In the first installment of this series, Ben and Craig take you from Domingo Santana to Jonathan Schoop.
We’ve done it, Internet. We’ve compiled a Big List of Players just for you.
Craig and I have spent the past six weeks breaking down each division, forming individual top-30 U25 dynasty rankings and comparing those lists with some witty (read: tired) commentary in each installment. We’ve also been debating each list on TINO, with the help of Dear Leader Bret Sayre and Mauricio Rubio, and have fielded many questions and concerns on Twitter and via the comments section, too.
The rest of this article is restricted to Baseball Prospectus Subscribers.
Not a subscriber?
Click here for more information on Baseball Prospectus subscriptions or use the buttons to the right to subscribe and get access to the best baseball content on the web.
These young players have exhausted their rookie eligibility, but they retain plenty of fantasy intrigue.
As a fantasy player, prospect junkie, and wannabe scout, nothing appeals to me more than evaluating young MLB talent and seeing how players’ skills translate into big-league results. This most often comes in the form of prospect evaluation, as we're always clamoring to find the next best thing, and to find that ultimate fantasy prospect whose flaws have not yet been exposed to the world.
Yet now that I've been doing this for a while, I find that it's often post-prospects—players who've recently lost their rookie eligibility—who yield the greatest rewards in fantasy leagues. Once a player struggles or is simply mortal in the majors, he tends to fall off of fantasy radars as we collectively look to the next best things. This is a mistake, and it ignores standard developmental curves, which is why post-prospects are such a great source of surplus fantasy value year after year.
Junior-circuit bats to keep an eye on during the second half of spring training.
Ah, spring training. That glorious time of year when we do things like get excited about Lonnie Chisenhall’s on-base percentage (he’s going to break out this year, I thought last year). But while paying attention to storylines related to health and position battles is important, it’s also important to use this time to start looking toward April.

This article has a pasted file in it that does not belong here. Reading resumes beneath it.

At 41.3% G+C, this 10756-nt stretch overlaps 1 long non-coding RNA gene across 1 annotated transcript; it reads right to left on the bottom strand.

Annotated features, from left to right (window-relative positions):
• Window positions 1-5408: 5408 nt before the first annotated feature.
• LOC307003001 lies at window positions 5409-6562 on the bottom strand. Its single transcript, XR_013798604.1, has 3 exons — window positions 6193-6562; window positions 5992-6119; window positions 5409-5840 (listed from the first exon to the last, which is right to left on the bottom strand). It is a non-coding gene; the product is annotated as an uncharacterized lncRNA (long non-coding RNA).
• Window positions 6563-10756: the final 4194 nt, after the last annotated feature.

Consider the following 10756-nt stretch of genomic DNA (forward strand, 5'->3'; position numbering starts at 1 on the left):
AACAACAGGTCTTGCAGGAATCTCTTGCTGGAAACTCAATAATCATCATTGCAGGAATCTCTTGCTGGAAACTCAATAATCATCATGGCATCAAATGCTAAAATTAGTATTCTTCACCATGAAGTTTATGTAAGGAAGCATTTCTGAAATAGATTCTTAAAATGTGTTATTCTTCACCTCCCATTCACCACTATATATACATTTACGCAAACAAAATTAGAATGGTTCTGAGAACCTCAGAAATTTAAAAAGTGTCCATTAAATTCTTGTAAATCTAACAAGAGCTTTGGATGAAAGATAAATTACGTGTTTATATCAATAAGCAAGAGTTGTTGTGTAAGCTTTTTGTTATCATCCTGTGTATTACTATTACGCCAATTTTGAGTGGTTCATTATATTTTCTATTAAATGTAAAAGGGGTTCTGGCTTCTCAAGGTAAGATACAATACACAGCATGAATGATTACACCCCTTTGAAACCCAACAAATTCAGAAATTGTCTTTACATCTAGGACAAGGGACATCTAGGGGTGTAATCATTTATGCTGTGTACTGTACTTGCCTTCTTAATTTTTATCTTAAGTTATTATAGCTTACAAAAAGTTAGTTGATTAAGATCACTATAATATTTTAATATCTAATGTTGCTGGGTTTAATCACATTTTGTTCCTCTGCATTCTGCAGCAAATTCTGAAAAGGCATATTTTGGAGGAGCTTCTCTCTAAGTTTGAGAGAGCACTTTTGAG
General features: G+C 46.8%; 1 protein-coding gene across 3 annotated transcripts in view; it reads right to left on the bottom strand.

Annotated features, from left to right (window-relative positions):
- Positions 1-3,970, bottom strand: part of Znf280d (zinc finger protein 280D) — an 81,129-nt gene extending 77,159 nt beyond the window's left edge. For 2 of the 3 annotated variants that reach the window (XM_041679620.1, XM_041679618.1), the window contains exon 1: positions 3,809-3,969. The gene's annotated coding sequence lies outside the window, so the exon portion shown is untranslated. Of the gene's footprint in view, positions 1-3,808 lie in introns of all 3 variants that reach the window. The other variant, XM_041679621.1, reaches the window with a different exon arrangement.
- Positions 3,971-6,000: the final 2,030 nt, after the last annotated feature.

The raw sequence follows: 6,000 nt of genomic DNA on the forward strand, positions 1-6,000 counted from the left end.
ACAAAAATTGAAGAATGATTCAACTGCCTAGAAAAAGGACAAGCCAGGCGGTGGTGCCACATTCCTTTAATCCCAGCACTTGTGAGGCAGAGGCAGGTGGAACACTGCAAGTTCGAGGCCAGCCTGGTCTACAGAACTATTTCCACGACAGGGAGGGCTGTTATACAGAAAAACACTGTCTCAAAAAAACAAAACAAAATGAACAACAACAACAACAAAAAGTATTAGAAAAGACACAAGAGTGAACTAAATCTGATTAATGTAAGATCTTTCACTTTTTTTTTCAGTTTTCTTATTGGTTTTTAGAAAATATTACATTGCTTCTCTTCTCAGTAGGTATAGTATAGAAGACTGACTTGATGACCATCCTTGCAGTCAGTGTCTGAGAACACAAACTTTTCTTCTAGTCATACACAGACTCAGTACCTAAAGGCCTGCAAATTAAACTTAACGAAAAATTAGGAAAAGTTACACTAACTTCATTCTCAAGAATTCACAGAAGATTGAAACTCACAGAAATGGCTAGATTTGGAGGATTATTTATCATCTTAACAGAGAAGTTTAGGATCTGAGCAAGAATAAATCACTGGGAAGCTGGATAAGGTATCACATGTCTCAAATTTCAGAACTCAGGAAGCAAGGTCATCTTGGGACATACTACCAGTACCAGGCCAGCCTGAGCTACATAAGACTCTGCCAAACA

The first couple of months of the regular season are an important time for building your second-half strategy. By now, most fantasy teams are being drafted, and once you’ve had a chance to evaluate how your draft went and determine what you expect the strengths and weaknesses of your squad will be, the next step in the dance is figuring out ways you might be able to leverage those strengths to address your weaknesses during the season. I like to use April and May as an open audition to figure out which players will make the most sense to try to acquire come summertime, and to that end, spring training can be a good time to start building a list of players to monitor. Here are five hitters that I’d just as soon hold off on drafting for the time being, but who may be worth a closer look out of the gate for targeted help as the season rolls on.
The fantasy team debuts a new series, with the Astros-focused first of 30 installments.
Here in the fantasy section at Baseball Prospectus, we are trying a few different things this year, as you may or may not have already noticed. Our newest addition is a team-centric fantasy preview that will be paired with the release of an organization’s Top 10 Prospects List. Yesterday, Jason Parks and company unveiled the first installment of their highly awaited product: the Houston Astros Top 10 Prospects.
Today, we follow suit with a look at the rest of the organization from a fantasy perspective. We’ll march through projected roster construction, including lineup, rotation and back end of the bullpen. We’ll also touch on positional battles to watch out for as we head into spring and the triumvirate of the fantasy world: a player to target, a player to avoid and a deep sleeper.
These five players' MLB clubs might not be going to the playoffs, but they could help your fantasy squad get there.
A good prospect is a terrible thing to waste, even if he plays for a bad team. This is a lesson sometimes lost on fantasy owners who will scramble to pick up the likes of Xander Bogaerts or Kolten Wong, but may overlook younger players who are stuck on squads mired near the bottom of the standings.
Yet, while you may need to pay a pretty penny or risk a high waiver claim on a flashy prospect from a first-place team, you can often find bargains by scouring your free agent pool for forgotten call-ups, rookies, or post-prospects on non-contenders. Maybe the casual baseball fan doesn’t care who’s hitting ninth for the Astros or holding down a rotation spot in Miami, but as a fantasy owner, you should. If used selectively, such players can provide significant boosts for owners in deeper leagues. With that in mind, here are five players most owners will have forgotten about who can help in select categories down the stretch.
Five Prospects Who Struggled In the 2011 Caribbean Winter Leagues
Aside from a fairly uneventful game between the Dominican Winter League and Venezuelan Winter League All-Stars, it was another slow night with only two games in Puerto Rico. So let's stick with yesterday's topic -- struggling prospects of the Caribbean Winter Leagues -- and take a look at five prospects who were terrible last winter, but eased concerns -- if there were any at all -- by putting up much better numbers during the 2012 regular season.